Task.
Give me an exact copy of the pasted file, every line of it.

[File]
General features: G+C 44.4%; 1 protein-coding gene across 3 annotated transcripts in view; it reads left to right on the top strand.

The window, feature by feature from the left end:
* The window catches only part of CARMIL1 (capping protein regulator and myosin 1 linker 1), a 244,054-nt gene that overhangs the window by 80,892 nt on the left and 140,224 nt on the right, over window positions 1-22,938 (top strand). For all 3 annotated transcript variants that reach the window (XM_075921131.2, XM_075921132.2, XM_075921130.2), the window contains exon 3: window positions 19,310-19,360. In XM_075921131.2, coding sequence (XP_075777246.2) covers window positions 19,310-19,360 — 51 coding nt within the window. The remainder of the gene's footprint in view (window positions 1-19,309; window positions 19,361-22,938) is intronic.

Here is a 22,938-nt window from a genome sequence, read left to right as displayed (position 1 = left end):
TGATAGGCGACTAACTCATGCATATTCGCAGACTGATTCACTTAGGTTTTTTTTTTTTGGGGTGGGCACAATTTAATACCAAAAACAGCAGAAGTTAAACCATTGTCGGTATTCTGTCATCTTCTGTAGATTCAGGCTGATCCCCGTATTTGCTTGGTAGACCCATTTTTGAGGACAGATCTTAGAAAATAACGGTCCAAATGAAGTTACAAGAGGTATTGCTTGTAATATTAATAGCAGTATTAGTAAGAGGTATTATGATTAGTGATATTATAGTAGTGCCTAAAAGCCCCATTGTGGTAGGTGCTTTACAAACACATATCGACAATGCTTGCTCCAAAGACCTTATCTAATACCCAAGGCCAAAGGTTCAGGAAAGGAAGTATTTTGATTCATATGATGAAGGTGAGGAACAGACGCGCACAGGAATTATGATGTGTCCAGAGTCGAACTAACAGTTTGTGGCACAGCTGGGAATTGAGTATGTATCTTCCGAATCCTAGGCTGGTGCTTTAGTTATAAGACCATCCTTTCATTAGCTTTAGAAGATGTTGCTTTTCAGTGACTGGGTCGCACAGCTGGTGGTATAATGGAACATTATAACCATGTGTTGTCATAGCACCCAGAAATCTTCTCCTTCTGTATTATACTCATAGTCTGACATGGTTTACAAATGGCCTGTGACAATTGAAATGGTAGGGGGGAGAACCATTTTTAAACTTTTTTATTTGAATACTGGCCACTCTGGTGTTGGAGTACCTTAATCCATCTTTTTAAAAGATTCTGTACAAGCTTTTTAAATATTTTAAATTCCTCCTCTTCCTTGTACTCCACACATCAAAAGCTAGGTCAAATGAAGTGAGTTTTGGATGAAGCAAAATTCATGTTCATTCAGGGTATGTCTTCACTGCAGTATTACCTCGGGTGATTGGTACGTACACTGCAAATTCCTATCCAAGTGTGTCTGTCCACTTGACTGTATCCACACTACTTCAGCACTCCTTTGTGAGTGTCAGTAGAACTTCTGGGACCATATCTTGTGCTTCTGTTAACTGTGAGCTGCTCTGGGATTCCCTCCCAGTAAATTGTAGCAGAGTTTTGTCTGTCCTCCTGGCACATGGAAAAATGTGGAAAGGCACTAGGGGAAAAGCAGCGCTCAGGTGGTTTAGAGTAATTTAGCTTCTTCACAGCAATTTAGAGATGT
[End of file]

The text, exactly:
General features: G+C 44.4%; 1 protein-coding gene across 3 annotated transcripts in view; it reads left to right on the top strand.

The window, feature by feature from the left end:
* The window catches only part of CARMIL1 (capping protein regulator and myosin 1 linker 1), a 244,054-nt gene that overhangs the window by 80,892 nt on the left and 140,224 nt on the right, over window positions 1-22,938 (top strand). For all 3 annotated transcript variants that reach the window (XM_075921131.2, XM_075921132.2, XM_075921130.2), the window contains exon 3: window positions 19,310-19,360. In XM_075921131.2, coding sequence (XP_075777246.2) covers window positions 19,310-19,360 — 51 coding nt within the window. The remainder of the gene's footprint in view (window positions 1-19,309; window positions 19,361-22,938) is intronic.

Here is a 22,938-nt window from a genome sequence, read left to right as displayed (position 1 = left end):
TGATAGGCGACTAACTCATGCATATTCGCAGACTGATTCACTTAGGTTTTTTTTTTTTGGGGTGGGCACAATTTAATACCAAAAACAGCAGAAGTTAAACCATTGTCGGTATTCTGTCATCTTCTGTAGATTCAGGCTGATCCCCGTATTTGCTTGGTAGACCCATTTTTGAGGACAGATCTTAGAAAATAACGGTCCAAATGAAGTTACAAGAGGTATTGCTTGTAATATTAATAGCAGTATTAGTAAGAGGTATTATGATTAGTGATATTATAGTAGTGCCTAAAAGCCCCATTGTGGTAGGTGCTTTACAAACACATATCGACAATGCTTGCTCCAAAGACCTTATCTAATACCCAAGGCCAAAGGTTCAGGAAAGGAAGTATTTTGATTCATATGATGAAGGTGAGGAACAGACGCGCACAGGAATTATGATGTGTCCAGAGTCGAACTAACAGTTTGTGGCACAGCTGGGAATTGAGTATGTATCTTCCGAATCCTAGGCTGGTGCTTTAGTTATAAGACCATCCTTTCATTAGCTTTAGAAGATGTTGCTTTTCAGTGACTGGGTCGCACAGCTGGTGGTATAATGGAACATTATAACCATGTGTTGTCATAGCACCCAGAAATCTTCTCCTTCTGTATTATACTCATAGTCTGACATGGTTTACAAATGGCCTGTGACAATTGAAATGGTAGGGGGGAGAACCATTTTTAAACTTTTTTATTTGAATACTGGCCACTCTGGTGTTGGAGTACCTTAATCCATCTTTTTAAAAGATTCTGTACAAGCTTTTTAAATATTTTAAATTCCTCCTCTTCCTTGTACTCCACACATCAAAAGCTAGGTCAAATGAAGTGAGTTTTGGATGAAGCAAAATTCATGTTCATTCAGGGTATGTCTTCACTGCAGTATTACCTCGGGTGATTGGTACGTACACTGCAAATTCCTATCCAAGTGTGTCTGTCCACTTGACTGTATCCACACTACTTCAGCACTCCTTTGTGAGTGTCAGTAGAACTTCTGGGACCATATCTTGTGCTTCTGTTAACTGTGAGCTGCTCTGGGATTCCCTCCCAGTAAATTGTAGCAGAGTTTTGTCTGTCCTCCTGGCACATGGAAAAATGTGGAAAGGCACTAGGGGAAAAGCAGCGCTCAGGTGGTTTAGAGTAATTTAGCTTCTTCACAGCAATTTAGAGATGT